Bringing Back Common Sense on Training Frequency

Look at any of the well established lifting schemes and you will notice a common factor. Most train only three days a week. Doggcrapp training (dc training), 5×5, Wendler’s 5/3/1, Westside Barbell, German Volume Training generally all train three days a week. Even my own program I created for myself, Trinity Method, is built on three days a week.  Certainly there are other training styles but I am thinking of the well known and established methods of working out that really I do believe have stood the test of time for effectiveness. Heck, even that football coach from high school who pulled his coaching shorts up WAYYYYY to high would have you lift Monday, Wednesday and Friday. Remember?

Doggcrapp Training uses its base template in 2 sessions plugged into three days.
Session A: chest, shoulders, triceps, back width, back thickness Session B: biceps, forearms, calves, hamstrings, quads
Monday A
Tuesday off
Wednesday B
Thursday off
Friday A
Saturday off
Sunday off
Monday B
Tuesday off
Wednesday A
Thursday off
Friday B
Saturday off
Sunday off

So during this time you are working each session for 3 times in the 2 week span. Eventually
Doggcrapp trainees will have to take some time off. Why? Even though the training days are limited they are training to failure every session. The goal is always to increase the weight or the reps. Your body can only take so much with intensity levels before you start to over-train.

The micro-trauma caused by training leads to an inflammatory response. If the body is not allowed adequate recovery time between workouts, chronic inflammation results, and cytokines involved in inflammation start to act on the CNS causing the various symptoms associated with over-training. These cytokines can also affect the hypothalamus, causing increased cortisol levels. So training programs must be intense enough to improve fitness and skill, yet provide enough rest to ensure adequate recovery.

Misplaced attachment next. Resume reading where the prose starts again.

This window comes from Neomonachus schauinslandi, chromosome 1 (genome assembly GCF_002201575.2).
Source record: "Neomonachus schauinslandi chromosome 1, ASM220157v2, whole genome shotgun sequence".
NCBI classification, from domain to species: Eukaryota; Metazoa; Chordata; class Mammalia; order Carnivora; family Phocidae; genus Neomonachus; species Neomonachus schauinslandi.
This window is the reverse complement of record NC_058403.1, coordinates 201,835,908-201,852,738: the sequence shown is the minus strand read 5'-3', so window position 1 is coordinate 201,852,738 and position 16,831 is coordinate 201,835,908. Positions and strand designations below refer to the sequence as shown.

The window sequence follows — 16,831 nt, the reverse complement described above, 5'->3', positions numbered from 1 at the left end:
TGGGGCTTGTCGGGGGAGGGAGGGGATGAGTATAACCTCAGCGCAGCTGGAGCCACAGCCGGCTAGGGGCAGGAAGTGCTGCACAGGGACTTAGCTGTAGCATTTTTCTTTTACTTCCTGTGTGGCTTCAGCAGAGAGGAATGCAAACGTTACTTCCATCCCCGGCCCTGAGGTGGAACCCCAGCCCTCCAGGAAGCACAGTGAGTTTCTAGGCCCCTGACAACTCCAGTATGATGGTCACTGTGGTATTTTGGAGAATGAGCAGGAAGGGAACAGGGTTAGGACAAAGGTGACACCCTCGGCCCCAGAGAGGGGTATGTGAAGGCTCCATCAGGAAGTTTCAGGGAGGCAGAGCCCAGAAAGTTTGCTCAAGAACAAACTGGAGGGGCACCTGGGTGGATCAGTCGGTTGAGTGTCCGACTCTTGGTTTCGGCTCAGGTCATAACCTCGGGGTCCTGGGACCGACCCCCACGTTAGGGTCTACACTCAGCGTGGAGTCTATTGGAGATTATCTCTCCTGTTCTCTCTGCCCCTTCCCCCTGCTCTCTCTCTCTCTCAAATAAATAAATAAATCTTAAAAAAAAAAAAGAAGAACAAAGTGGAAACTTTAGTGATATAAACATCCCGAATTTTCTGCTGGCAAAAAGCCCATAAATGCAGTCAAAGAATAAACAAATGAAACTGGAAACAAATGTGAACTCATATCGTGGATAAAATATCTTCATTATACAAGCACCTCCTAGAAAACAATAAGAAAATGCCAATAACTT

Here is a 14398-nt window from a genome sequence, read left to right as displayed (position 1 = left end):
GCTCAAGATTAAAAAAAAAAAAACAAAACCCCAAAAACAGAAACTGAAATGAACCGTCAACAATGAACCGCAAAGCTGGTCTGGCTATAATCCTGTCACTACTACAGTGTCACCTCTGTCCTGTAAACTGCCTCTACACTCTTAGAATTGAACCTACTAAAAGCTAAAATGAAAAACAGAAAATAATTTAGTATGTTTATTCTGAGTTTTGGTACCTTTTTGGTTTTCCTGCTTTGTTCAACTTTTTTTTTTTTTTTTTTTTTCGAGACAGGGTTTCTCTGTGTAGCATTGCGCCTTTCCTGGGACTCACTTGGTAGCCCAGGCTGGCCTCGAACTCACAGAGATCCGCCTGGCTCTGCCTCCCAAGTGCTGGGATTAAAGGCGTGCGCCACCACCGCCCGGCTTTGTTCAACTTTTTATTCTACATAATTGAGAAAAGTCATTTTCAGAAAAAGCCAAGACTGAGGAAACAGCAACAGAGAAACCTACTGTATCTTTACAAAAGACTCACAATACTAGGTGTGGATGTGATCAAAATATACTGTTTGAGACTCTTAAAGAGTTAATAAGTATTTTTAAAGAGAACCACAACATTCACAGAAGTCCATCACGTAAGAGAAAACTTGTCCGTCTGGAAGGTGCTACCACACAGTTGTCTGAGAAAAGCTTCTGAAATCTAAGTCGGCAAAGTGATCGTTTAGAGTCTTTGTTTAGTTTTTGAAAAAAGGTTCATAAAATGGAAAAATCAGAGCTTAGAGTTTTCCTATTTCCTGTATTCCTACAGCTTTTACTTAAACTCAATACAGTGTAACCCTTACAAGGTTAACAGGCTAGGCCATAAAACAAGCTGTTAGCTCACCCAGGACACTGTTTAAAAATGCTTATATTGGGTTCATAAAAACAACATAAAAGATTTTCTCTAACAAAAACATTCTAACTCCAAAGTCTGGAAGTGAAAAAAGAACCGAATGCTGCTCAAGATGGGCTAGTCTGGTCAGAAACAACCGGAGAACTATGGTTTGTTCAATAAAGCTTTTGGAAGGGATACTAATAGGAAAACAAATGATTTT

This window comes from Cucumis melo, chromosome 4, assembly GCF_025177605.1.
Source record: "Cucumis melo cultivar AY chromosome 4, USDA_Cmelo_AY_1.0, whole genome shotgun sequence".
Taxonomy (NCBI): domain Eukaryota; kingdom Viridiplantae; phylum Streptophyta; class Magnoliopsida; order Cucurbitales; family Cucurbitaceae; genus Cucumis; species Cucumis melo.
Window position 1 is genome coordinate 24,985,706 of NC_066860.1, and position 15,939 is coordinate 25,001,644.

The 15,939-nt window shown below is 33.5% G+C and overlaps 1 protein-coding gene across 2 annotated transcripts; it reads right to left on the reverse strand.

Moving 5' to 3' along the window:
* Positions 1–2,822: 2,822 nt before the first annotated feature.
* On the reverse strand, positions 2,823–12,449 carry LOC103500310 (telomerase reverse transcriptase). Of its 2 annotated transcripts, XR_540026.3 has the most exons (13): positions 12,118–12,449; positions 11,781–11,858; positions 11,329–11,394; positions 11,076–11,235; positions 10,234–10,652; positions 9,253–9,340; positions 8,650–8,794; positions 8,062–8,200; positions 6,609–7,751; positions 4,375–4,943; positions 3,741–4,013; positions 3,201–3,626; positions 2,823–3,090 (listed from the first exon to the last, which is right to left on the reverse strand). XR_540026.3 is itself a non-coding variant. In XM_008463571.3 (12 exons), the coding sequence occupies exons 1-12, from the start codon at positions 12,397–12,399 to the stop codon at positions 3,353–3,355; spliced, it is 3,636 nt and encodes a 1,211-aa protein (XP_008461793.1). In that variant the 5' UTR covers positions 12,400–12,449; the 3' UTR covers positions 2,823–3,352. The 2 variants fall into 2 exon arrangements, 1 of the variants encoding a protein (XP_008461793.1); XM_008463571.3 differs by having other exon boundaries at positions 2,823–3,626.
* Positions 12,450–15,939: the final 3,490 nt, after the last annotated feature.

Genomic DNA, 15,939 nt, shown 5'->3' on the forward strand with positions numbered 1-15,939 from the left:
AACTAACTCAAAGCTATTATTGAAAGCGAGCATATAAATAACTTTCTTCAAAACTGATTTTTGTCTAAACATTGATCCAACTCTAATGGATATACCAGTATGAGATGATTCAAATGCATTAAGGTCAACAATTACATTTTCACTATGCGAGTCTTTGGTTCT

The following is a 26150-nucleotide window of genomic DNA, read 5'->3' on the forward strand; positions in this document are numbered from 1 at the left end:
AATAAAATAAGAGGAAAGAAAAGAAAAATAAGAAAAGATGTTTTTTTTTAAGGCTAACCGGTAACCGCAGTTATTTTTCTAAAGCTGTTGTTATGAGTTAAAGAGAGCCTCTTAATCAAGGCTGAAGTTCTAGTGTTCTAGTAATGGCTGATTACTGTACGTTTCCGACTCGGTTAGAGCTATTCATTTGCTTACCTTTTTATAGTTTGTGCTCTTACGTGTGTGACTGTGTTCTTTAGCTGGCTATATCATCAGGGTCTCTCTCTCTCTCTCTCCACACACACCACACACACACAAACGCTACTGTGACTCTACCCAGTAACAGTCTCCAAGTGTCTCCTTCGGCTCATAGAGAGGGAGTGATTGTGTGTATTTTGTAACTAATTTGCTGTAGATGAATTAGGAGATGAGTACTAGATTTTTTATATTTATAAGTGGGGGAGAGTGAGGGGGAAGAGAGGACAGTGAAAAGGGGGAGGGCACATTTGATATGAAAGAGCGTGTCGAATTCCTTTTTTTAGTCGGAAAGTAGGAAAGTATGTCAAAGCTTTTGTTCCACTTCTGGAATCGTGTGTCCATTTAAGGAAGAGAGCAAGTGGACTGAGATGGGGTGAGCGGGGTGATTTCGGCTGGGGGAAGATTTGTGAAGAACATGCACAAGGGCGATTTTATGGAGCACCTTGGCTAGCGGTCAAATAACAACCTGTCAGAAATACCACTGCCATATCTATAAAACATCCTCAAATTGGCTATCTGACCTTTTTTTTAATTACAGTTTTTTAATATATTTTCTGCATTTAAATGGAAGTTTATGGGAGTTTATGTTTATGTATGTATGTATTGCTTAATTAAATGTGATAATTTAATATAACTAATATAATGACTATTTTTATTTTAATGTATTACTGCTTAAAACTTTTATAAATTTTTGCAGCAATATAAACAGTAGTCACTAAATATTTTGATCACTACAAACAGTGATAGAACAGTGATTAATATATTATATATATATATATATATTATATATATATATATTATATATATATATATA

Wendler’s 5/3/1 scheme is 4 sessions plugged into 3 training days. It is a % based scheme that does not generally warrant training to failure. Wendler suggests that you underestimate your loading percentages by subtracting 10% from your 1RM when calculating weights. He also suggests that on the last set you can do an “all out rep max” lifting that weight as many times as possible. The goal is to get at least the specified number of reps with that weight and anything beyond that can be considered the dividends that your efforts have payed out. Only attempt extra reps on the final heavy set.

One mesocycle lasts 16 workouts, or a little over 5 weeks.
Each mesocycle has 4 microcycles or “waves”.
Wave 1. Warmup, 75%x5, 80%x5, 85%x5
Wave 2. Warmup, 80%x3, 85%x3, 90%x3
Wave 3. Warmup, 75%x5, 85%x3, 95%x1
Wave 4. (deload) – 60%x5, 65%x5, 70%x5

Each wave has 4 workouts: A. Squat + assistance B. Bench press + assistance C. Deadlift + assistance D. Military press + assistance Wendler recommends 3 workouts per week.
Example:
Week 1: A1, B1, C1
Week 2: D1, A2, B2
Week 3: C2, D2, A3
Week 4: B3, C3, D3
Week 5: A4, B4, C4
Week 6: D4, etc. …

Optionally there is a second, less intensive, loading parameter:
Wave 1. Warmup, 65%x5, 75%x5, 85%x5
Wave 2. Warmup, 70%x3, 80%x3, 90%x3
Wave 3. Warmup, 75%x5, 85%x3, 95%x1
Wave 4 (Deload) – 60%x5, 65%x5, 70%x5

The main lifts can be substituted with variations (typically in subsequent mesocycles): Squat – box squat, squat with bands, front squat, etc. Bench press – board press, floor press, incline, etc. Deadlift – rack pulls, deficit DL, etc. Military press – push press, incline press, etc.

Westside Barbell is a scheme that can easily over-train someone because it happens very subtly. The idea is to make the lifter ready for a meet at all times using maximum effort training days along with practicing in lifting gear although not essential for being successful.

As you might guess, Westside Barbell uses 4 sessions but for many in 4 training days. I recommend using the idea like Wendler’s 5/3/1 where you use 4 sessions in 3 training days. This will help the joints in particular which can get very inflamed and sore while limiting over-training.